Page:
Women’s hammer throw. Princeton’s Julia Ratcliffe became the 8th collegian to get over the 70 meter mark at the Tigers’ own Larry Ellis Invitational, hitting a New Zealand record of 70.28 meters (230′ 7″). Single-best mark in the hammer isn’t as meaningful as consistency over several meets, so it means a lot that her third-best meet of the year is better than anyone else’s best.
Men’s 800 meters. Mississippi State sophomore Brandon McBride ran faster in high school (1:46.07) than any of this year’s collegians have ever run, period. He had a rough freshman year but has come back strong this year, winning the NCAA indoor title. He finally broke that two-year-old PR at the Mt. SAC Relays, finishing fourth in the top heat behind seasoned pros Duane Solomon and Erik Sowinski and Wesley Vasquez’s Puerto Rican national record. He’s now the #5 Canadian of all time.
Women’s 5000 meters. Dartmouth’s Abbey D’Agostino hasn’t lost a distance race to another collegian since a sprint finish at the 2012 NCAA cross country championships. She finished third in the Mt. SAC Relays’ invitational elite section, finishing behind two foreign journeywoman pros.
Men’s 400 hurdles. Kansas’ Michael Stigler won his second 400H race of the year in as many starts at the Kansas Relays with a collegiate-leading mark of 49.35. He didn’t get any help running that fast–he won by 20 meters, or more than half a hurdle spacing.
Women’s 400 meters. Oregon’s Phyllis Francis may not have the fastest time of the collegiate outdoor season right now, but the indoor record holder stomped the field at the Mt. SAC Relays. She beat a field that included four pros by 0.85 seconds, or nearly seven meters.
Men’s shot put. Texas’ Ryan Crouser won a shot/discus double at Baylor’s Michael Johnson/Dr. Pepper Classic. His worst shot put result of the season is better than any other collegian’s best result.
Women’s pole vault. The pole vault is an event that can be plagued with inconsistency, but so far that’s not the case with Texas’ Kaitlin Petrillose. The NCAA indoor champion and #2 vaulter in collegiate history won her fifth straight meet at the Michael Johnson/Dr. Pepper Classic.
Men’s discus. UCLA’s Julian Wruck got the weekend off. The last time he lost to an NCAA athlete was in 2011.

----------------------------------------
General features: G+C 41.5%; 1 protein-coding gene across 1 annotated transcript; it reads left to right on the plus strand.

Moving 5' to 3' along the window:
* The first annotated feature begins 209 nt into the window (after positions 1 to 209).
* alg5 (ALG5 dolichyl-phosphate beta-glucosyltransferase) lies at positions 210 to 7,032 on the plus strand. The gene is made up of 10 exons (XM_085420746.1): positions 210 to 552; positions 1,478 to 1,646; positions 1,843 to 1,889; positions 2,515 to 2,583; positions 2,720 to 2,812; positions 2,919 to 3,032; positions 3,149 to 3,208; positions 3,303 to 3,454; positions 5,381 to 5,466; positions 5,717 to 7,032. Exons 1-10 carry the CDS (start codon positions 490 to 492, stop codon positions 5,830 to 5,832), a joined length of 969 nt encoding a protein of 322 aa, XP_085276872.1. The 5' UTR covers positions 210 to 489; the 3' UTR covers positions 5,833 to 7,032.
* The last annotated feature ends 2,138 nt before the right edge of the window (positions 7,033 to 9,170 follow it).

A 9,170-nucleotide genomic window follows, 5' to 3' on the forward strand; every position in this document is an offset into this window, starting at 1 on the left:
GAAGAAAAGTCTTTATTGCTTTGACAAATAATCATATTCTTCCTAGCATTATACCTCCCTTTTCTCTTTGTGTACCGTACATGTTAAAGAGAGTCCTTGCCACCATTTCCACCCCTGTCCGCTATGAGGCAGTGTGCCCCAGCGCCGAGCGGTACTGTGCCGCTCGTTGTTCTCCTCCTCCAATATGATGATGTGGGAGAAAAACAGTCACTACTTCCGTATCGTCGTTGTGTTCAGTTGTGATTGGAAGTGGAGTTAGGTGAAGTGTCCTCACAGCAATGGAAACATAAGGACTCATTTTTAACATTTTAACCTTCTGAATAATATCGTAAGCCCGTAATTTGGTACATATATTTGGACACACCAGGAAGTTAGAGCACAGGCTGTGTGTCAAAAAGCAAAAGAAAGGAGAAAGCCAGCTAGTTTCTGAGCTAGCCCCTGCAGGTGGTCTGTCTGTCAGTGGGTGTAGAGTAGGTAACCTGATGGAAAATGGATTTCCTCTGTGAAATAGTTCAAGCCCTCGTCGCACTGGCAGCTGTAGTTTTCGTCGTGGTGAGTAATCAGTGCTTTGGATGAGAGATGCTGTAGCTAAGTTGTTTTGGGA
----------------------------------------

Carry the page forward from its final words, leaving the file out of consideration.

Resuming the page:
Women’s 100 hurdles. Arkansas State’s Sharika Nelvis hasn’t been beaten in the short hurdles this year. Her win streak stretched to nine finals after beating a Mt. SAC Relays field chock-full of pros that included Angela Whyte, who was sixth at last year’s World Championships.
These events look like showdowns between two leading contenders.
Men’s 400 meters. Texas A&M’s Deon Lendore beat LSU’s Vernon Norwood at the LSU Alumni Gold in 45.47. At the Tom Jones Classic, Florida’s Arman Hall beat teammate Hugh Graham and Pitt’s Brycen Spratling.
Women’s steeplechase. Florida State’s Colleen Quigley won the ACC Championships with a pedestrian (for her) time of 10:09.50. Colorado’s Shalaya Kipp hasn’t even run a steeplechase yet–the two-time USA national team member is plenty experienced and will be fine when she needs to get to it–but did break her 5k PR at the Mt. SAC Relays with 15:54.13.
Men’s Pole Vault. Ole Miss’ Sam Kendricks was idle over the weekend, while Akron’s Shawn Barber had his first good meet of the outdoor season with 5.60m (18′ 4½”) at the Mt. SAC Relays, good for second overall and top collegian.
These events saw new top athletes come to the fore over the weekend.
Men’s 5000 meters. Texas Tech’s Kennedy Kithuka ran his first race since the NCAA Cross Country Championships, winning the invitational elite section at the Mt. SAC Relays. He was considered unbeatable in cross country until Oregon’s Edward Cheserek beat him at the NCAAs. Kithuka could choose the 5k or the 10k or both for the NCAA Championships, and any combination looks like the makings of a fascinating battle.
Women’s 200 meters. Texas A&M’s Kamaria Brown is one of the favorites for the NCAA title, but she was beaten by teammate Olivia Ekpone at the LSU Alumni Gold in a wind-aided 22.80.